The Moneymaker: Race Wong, singer-turned-marketing-manager-turned-entrepreneur

RACE WONG went from being fawned over by fans to distributing flyers when she first founded the Carousell of the property market


The Moneymaker:

Race Wong, 34, co-founder and executive director of Ohmyhome app, a HDB resale and rental app that cuts out the middleman so you save on commission fees. The app, purportedly the first-of-its-kind, also offers an optional service where users can hire OMH’s own team of agents to do their documentation for a flat fee. The Singapore PR was a member of now-defunct Cantopop group 2R from 2001 to 2009, and quit showbiz in 2010. “It was about personal growth. When I was a singer, everything was about ‘Me, me, me. Do I look good? How’s my hair and make-up?’ After a while, I felt so empty inside. I’d go to events and people only ever asked me what I was wearing and who I was dating. I asked myself, ‘Am I really so shallow?’ I felt like I wanted to learn more things and do more for other people. When you only work for yourself, there’s no bigger purpose in life,” she muses.

HER HOME AND RIDE IS: She declines to reveal details ’cos “my business targets HDB dwellers. So, I don’t want to appear that I’m flaunting [my wealth]. I really hope to avoid this disconnection between myself and the people I’m reaching out to.”

WHAT’S IN HER WALLET: Her Hysteric Glamour wallet houses her IC, driver's license, an Asia-Pacific Economic Cooperation (APEC) Business Travel Card, a credit card, an ATM card, a Kris Flyer card and $50 cash (“I still rely on cash for day-to-day purchases, especially since the places I lunch at, like hawker centres, don't accept cards.”).

8 DAYS: You went from singer to marketing manager to founding a property app. How did the transition come about?
RACE WONG: After my showbiz career, I went on to do finance for two years ’cos I needed something more in my life. I like reading and am constantly improving myself. Finance is the fastest way to learn about all industries. Now, I’ve gone into the property app industry ’cos a lot of today’s businesses are about solving problems and connecting people. With OMH, we aim to connect buyers to sellers, and tenants to landlords.

Why start a real estate app? When I was in finance, I realised that when I recommended stocks to people, I cannot manipulate or predict the economy. The stock market has been really volatile in the past five years and I didn’t feel good when I saw my clients lose money. My parents are real estate investors, so we grew up understanding that real estate is the most stable kind of investment. No matter what happens, you still own the property, whereas [you can potentially lose everything] with stocks. When I started a real estate consultancy firm [in 2014 with my sister, Rhonda], we had a lot of friends come to us for help with their HDB transactions. They had difficulty [buying or selling their flats] or were unable to pay the agency fees. So, we did research and found that it was a major problem, especially since 82 per cent of Singaporeans live in HDB flats.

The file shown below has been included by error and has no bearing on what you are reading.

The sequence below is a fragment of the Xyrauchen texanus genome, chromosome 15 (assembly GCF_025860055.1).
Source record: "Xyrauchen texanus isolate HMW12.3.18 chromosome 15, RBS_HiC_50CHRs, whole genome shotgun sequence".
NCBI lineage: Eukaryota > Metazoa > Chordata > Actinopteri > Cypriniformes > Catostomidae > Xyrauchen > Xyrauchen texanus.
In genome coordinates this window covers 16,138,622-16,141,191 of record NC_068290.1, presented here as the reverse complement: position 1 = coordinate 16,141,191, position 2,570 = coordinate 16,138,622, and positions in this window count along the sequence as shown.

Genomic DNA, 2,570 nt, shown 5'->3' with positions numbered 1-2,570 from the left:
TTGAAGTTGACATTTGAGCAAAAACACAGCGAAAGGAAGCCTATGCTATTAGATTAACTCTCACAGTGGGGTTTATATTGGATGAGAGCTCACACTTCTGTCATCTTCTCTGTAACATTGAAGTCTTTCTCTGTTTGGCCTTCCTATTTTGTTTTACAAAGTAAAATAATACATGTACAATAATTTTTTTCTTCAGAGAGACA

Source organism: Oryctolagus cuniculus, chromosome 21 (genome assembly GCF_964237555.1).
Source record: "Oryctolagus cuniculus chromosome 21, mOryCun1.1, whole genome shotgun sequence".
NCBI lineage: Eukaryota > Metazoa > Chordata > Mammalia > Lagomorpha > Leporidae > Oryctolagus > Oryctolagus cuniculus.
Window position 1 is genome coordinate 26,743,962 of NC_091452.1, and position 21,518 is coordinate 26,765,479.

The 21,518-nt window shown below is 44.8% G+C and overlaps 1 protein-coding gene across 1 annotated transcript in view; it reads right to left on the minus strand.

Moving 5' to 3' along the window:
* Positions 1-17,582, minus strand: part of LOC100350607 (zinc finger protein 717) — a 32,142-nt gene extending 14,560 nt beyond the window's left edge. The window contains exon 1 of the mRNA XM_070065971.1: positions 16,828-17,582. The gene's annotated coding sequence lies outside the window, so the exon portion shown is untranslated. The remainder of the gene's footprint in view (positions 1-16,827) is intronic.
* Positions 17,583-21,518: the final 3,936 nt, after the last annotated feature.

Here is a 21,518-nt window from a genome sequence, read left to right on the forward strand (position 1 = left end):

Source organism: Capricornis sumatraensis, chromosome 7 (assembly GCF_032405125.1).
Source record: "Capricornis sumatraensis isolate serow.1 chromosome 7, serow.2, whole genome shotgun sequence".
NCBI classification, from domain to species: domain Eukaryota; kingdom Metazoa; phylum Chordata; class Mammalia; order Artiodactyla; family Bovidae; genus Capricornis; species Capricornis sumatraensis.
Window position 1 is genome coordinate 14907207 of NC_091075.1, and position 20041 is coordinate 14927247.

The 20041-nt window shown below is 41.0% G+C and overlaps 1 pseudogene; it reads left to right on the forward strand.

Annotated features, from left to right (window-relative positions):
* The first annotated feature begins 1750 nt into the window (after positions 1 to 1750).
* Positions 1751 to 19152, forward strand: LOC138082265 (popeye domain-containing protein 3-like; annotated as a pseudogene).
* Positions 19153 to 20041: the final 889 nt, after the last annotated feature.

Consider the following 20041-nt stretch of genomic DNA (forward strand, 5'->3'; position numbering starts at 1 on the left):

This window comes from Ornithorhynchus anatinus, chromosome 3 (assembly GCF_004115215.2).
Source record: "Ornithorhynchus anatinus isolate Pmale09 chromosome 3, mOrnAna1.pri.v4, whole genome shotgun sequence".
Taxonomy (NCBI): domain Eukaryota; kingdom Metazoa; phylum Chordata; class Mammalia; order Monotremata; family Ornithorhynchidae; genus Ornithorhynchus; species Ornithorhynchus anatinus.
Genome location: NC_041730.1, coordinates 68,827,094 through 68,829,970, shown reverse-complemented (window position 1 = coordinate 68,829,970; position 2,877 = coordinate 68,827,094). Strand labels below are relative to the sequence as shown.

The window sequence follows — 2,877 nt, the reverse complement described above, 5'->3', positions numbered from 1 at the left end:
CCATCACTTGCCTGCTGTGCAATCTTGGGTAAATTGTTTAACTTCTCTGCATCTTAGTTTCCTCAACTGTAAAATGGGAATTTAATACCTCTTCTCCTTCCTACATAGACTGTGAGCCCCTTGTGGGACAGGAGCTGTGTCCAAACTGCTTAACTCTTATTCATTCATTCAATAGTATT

How much can one save by cutting out the middleman? In Singapore, the cost of a HDB flat ranges from $300,000 to over $1mil, though most HDB flats are below $600,000. So if you’re selling a flat that’s the medium price of around $450,000, you pay 2 per cent commission, which is $9,000. If you’re buying, you pay 1 per cent commission, so that’s $4,500.

How does one deal with hagglers on the app? The good thing about HDB flats is that prices don’t fluctuate much. Usually, people try to bargain to get the price down by $2,000 to $3,000. That’s very different from private property where someone may quote a price $300,000 lower than the asking price. It’s very easy to check the past transacted prices. On our app, you can see all the asking prices. It’s very transparent.

What was it like when you first started the app? We had to be on the ground, giving out flyers and going door-to-door to get listings onto our app. We had a lot of NUS interns doing that with us. Sometimes, people think we’re trying to sell them stuff and ask us to go away. But, once in a while, there’ll be someone who happens to be trying to sell his house and would invite us in for a cup of coffee. That was very heartwarming. Knocking on 100 doors that day was worth it just for that one door that opened to us.

Clueless about the property market? Herewith, Race’s house buying and selling tips:

1. Do your research “Go to HDB’s website where they’ve all the past transacted prices to see if what your price [is reasonable].”

2. Decide if you want to renovate “If so, you may settle for a lower-priced HDB flat that may not look very nice, since you’re going to re-paint the whole flat anyway.”

3. To attract buyers, give your abode a fresh coat of paint “Nice pictures will attract more people to view your listing. If you spend around $1,000 to re-paint your house, it can fetch a much better price.”

4. Do your math “Regardless of whether you have an agent, every seller or buyer has to do their own calculation of whether they can afford an upgrade. We’ve heard of a lot of people who paid a deposit to upgrade before realising that they couldn’t afford it.” 

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